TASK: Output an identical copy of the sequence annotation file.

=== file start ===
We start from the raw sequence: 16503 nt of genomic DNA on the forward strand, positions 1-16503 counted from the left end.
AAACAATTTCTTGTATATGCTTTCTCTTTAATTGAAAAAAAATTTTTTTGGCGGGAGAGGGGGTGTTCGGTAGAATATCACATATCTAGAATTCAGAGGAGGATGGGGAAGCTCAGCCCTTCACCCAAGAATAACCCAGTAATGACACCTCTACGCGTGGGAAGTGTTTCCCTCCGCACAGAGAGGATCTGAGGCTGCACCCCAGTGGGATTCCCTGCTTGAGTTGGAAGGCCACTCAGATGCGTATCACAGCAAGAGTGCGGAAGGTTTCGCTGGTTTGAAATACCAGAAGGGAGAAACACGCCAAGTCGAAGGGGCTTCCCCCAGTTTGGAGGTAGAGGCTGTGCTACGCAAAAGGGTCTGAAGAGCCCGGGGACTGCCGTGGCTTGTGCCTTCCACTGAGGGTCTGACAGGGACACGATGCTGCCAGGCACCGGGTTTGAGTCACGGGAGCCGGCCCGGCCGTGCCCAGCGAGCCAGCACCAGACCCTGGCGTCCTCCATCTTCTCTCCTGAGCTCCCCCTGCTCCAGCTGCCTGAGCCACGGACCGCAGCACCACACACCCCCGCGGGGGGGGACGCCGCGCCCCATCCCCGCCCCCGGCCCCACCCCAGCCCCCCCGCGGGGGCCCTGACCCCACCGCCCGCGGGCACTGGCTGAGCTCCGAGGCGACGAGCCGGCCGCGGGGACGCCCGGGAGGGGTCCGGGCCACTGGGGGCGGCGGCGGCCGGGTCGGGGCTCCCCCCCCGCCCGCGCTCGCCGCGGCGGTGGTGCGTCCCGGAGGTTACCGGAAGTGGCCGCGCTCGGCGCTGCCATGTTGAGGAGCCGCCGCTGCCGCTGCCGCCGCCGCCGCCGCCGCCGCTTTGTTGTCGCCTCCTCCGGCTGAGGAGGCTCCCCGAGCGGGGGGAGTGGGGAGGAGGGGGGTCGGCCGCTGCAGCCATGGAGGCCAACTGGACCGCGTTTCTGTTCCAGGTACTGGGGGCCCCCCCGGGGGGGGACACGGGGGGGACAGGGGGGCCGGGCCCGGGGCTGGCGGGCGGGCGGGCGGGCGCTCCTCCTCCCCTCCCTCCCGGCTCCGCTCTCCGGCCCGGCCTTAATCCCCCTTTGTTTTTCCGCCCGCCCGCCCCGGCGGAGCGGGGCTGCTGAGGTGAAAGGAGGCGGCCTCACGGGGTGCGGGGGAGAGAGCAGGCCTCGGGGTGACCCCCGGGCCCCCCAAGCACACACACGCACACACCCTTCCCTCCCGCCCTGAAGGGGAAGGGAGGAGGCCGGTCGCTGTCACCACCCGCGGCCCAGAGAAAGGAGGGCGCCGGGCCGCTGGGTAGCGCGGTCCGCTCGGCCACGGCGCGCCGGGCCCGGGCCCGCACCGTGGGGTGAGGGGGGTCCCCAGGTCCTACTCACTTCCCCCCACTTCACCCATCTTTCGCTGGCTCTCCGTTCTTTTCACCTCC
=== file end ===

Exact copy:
We start from the raw sequence: 16503 nt of genomic DNA on the forward strand, positions 1-16503 counted from the left end.
AAACAATTTCTTGTATATGCTTTCTCTTTAATTGAAAAAAAATTTTTTTGGCGGGAGAGGGGGTGTTCGGTAGAATATCACATATCTAGAATTCAGAGGAGGATGGGGAAGCTCAGCCCTTCACCCAAGAATAACCCAGTAATGACACCTCTACGCGTGGGAAGTGTTTCCCTCCGCACAGAGAGGATCTGAGGCTGCACCCCAGTGGGATTCCCTGCTTGAGTTGGAAGGCCACTCAGATGCGTATCACAGCAAGAGTGCGGAAGGTTTCGCTGGTTTGAAATACCAGAAGGGAGAAACACGCCAAGTCGAAGGGGCTTCCCCCAGTTTGGAGGTAGAGGCTGTGCTACGCAAAAGGGTCTGAAGAGCCCGGGGACTGCCGTGGCTTGTGCCTTCCACTGAGGGTCTGACAGGGACACGATGCTGCCAGGCACCGGGTTTGAGTCACGGGAGCCGGCCCGGCCGTGCCCAGCGAGCCAGCACCAGACCCTGGCGTCCTCCATCTTCTCTCCTGAGCTCCCCCTGCTCCAGCTGCCTGAGCCACGGACCGCAGCACCACACACCCCCGCGGGGGGGGACGCCGCGCCCCATCCCCGCCCCCGGCCCCACCCCAGCCCCCCCGCGGGGGCCCTGACCCCACCGCCCGCGGGCACTGGCTGAGCTCCGAGGCGACGAGCCGGCCGCGGGGACGCCCGGGAGGGGTCCGGGCCACTGGGGGCGGCGGCGGCCGGGTCGGGGCTCCCCCCCCGCCCGCGCTCGCCGCGGCGGTGGTGCGTCCCGGAGGTTACCGGAAGTGGCCGCGCTCGGCGCTGCCATGTTGAGGAGCCGCCGCTGCCGCTGCCGCCGCCGCCGCCGCCGCCGCTTTGTTGTCGCCTCCTCCGGCTGAGGAGGCTCCCCGAGCGGGGGGAGTGGGGAGGAGGGGGGTCGGCCGCTGCAGCCATGGAGGCCAACTGGACCGCGTTTCTGTTCCAGGTACTGGGGGCCCCCCCGGGGGGGGACACGGGGGGGACAGGGGGGCCGGGCCCGGGGCTGGCGGGCGGGCGGGCGGGCGCTCCTCCTCCCCTCCCTCCCGGCTCCGCTCTCCGGCCCGGCCTTAATCCCCCTTTGTTTTTCCGCCCGCCCGCCCCGGCGGAGCGGGGCTGCTGAGGTGAAAGGAGGCGGCCTCACGGGGTGCGGGGGAGAGAGCAGGCCTCGGGGTGACCCCCGGGCCCCCCAAGCACACACACGCACACACCCTTCCCTCCCGCCCTGAAGGGGAAGGGAGGAGGCCGGTCGCTGTCACCACCCGCGGCCCAGAGAAAGGAGGGCGCCGGGCCGCTGGGTAGCGCGGTCCGCTCGGCCACGGCGCGCCGGGCCCGGGCCCGCACCGTGGGGTGAGGGGGGTCCCCAGGTCCTACTCACTTCCCCCCACTTCACCCATCTTTCGCTGGCTCTCCGTTCTTTTCACCTCC